While there has been growth in public awareness about cloud computing, there remains some confusion about what it actually is. Put simply, cloud computing is pooled hardware and software made accessible via the internet. It means IT users can access their applications and data online. The applications and data are stored and maintained by a third party (cloud service provider) remotely, rather than on servers and networks physically located at the users’ premises.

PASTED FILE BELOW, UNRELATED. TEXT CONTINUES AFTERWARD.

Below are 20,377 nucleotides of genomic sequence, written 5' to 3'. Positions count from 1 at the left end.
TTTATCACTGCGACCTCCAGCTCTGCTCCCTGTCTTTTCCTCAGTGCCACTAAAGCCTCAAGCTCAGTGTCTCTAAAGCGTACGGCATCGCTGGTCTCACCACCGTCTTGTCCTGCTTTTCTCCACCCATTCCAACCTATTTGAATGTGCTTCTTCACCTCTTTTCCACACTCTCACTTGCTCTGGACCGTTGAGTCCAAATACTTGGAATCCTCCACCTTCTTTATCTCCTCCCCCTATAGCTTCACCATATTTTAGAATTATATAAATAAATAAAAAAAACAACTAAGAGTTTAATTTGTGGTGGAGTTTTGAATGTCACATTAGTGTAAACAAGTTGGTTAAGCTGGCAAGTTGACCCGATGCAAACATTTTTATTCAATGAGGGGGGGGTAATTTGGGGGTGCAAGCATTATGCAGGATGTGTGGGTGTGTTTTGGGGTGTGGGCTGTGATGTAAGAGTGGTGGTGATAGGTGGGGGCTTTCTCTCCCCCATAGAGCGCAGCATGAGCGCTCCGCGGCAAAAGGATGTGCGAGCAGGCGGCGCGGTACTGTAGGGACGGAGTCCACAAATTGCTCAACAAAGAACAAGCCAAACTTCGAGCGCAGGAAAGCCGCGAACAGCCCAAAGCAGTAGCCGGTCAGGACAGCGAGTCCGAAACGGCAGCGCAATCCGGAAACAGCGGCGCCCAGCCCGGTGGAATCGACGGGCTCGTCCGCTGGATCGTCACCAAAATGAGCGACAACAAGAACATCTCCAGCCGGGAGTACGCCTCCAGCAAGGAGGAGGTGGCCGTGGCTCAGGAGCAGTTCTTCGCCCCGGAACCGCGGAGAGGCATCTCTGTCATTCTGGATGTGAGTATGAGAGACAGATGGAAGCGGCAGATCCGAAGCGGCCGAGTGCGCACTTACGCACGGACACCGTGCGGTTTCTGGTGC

The stakes are high. Many organisations are very dependent on their IT infrastructure and a failure in IT operations, even for a short period of time, could cause significant financial loss and damage to a company’s reputation. If a company stores its data in the cloud, and the cloud service provider fails to function or loses that data, which party is liable?
In conjunction with the launch of new CFC wordings giving clear, unambiguous cover in the event of a privacy breach or data loss from a cloud service provider, Laurence Rossini, Technology and Media Underwriter at CFC, discusses some of the risks and benefits of cloud computing.